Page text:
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    Note that tempo runs aren't meant to be done daily lol. 1-2 times a week is good. A track workout I did to get my mile time down is 8x400 meters at mile race pace. Once again don't do this every day. I admire how you wanna max out the CFA. I really want to as well, but my bball throw and shuttle aren't anywhere close to max sadly. What are your scores looking like?
     
  5. LesakUSAFA

    LesakUSAFA Member

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    I run cross country, so I run roughly 5-6 days a week. My main goal right now is to increase sit-ups but mostly pull-ups. I've never been able to do well with pull-ups and I want to get to that magical number. Everything else I'm pretty good with.
     
  6. JestFutureFalcon

    JestFutureFalcon Member

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    A core workout I used to do was:
    10 minute plank switching positions(2 on front, then 2 on left hand, 2 on right hand, then 2 on front again then 1 and 1 again on each side)- this first part of the workout is tough on the shoulders specifically if you aren't used to planks but just push through it because it isn't an impossible exercise.
    After the plank, recover for a while, then do a cycle of 20 bicycle crunches, 20 flutter kicks, and 20 leg lifts all on four count for three sets. Between sets get full rest (3-5 min).

    Remember form is everything on core workouts so don't let your back sway in any or you might start getting some back pain. At the end of this workout you will probably be spent since between exercises in the cycle there is not any rest.

    As for pullups, one thing that got me pretty good at them is changing grips mid set. For example, my pull-up max was once 14, so I would do 3 sets of 12 but half of each set was with hands in chin up position (hands facing you) while other half was pull-up (hands facing away). Once sets of 12 get easy, add one of each variation and start doing 14 (7 pull 7chin). I stopped at 8 of each and when I maxed out I did 21(non cadence). That's how you get a lot stronger in pullups, but since we have cadenced pullups you gotta learn how to stay controlled. What I do now with a cadence pull-up max of 18 is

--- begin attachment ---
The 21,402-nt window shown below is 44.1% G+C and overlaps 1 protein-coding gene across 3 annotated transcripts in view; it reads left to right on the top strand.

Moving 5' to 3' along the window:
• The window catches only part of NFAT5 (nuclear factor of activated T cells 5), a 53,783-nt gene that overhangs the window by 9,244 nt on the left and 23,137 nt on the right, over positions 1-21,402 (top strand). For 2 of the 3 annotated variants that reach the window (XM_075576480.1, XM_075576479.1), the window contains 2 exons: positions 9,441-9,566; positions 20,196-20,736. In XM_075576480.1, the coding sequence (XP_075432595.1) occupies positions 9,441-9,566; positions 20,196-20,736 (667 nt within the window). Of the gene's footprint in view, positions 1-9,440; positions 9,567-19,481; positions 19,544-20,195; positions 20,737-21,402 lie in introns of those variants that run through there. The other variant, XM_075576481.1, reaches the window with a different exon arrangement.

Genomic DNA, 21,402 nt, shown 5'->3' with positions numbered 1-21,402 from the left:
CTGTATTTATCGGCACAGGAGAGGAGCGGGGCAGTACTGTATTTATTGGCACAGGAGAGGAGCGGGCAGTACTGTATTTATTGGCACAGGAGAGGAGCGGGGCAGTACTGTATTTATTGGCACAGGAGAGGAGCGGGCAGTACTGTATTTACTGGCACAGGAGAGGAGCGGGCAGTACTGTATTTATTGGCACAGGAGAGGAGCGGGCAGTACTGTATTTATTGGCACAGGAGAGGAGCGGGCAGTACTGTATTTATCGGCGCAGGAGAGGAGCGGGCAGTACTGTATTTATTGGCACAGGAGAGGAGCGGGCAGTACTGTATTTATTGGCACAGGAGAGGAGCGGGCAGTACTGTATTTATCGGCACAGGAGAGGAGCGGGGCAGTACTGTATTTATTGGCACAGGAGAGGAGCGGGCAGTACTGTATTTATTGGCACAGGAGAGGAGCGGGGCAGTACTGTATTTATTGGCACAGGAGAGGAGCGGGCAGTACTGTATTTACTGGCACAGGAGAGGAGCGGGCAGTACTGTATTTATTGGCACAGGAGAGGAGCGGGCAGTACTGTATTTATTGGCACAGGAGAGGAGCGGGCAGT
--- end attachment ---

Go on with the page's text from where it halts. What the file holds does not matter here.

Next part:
3x10 cadence pullups
    3x5 4/4count pullups(4 count on way up, 4 count on way down)
    And I do negatives to finish myself off. What you do is jump to flexed arm hang, then slowly drop on like a 5 count and once you hit the bottom you jump up again and repeat. I can usually get away with sets of 5 negatives before running out of steam. Remember you need to be pushing yourself if you want to be stronger so those negatives should feel like crap.

    Anyways that's just my 10 cents on sit-ups and pullups, but I'm sure there are more optimal ways to train. Hope that helps you some! Remember in the end you need to listen to your muscles to figure out what you need to do, because as long as they are hurting(not like pull a hammy hurting but more of a exhausted hurting) you are getting somewhere.
     
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  7. acho97

    acho97 Member

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    hahah can you even do that?
     
  8. JestFutureFalcon

    JestFutureFalcon Member

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    Lol I might be able to do it without the weights. And if I do some cheating *ahem* crossfit style pullups. I used to run with a weight vest but it was super annoying so I doubt I'd have the patience to run 2 miles in one haha
     
  9. USNA Hopeful '20

    USNA Hopeful '20 Member

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    Yes I actually did one! It was brutal and I was really sore after it, but that's how you know you are making progress!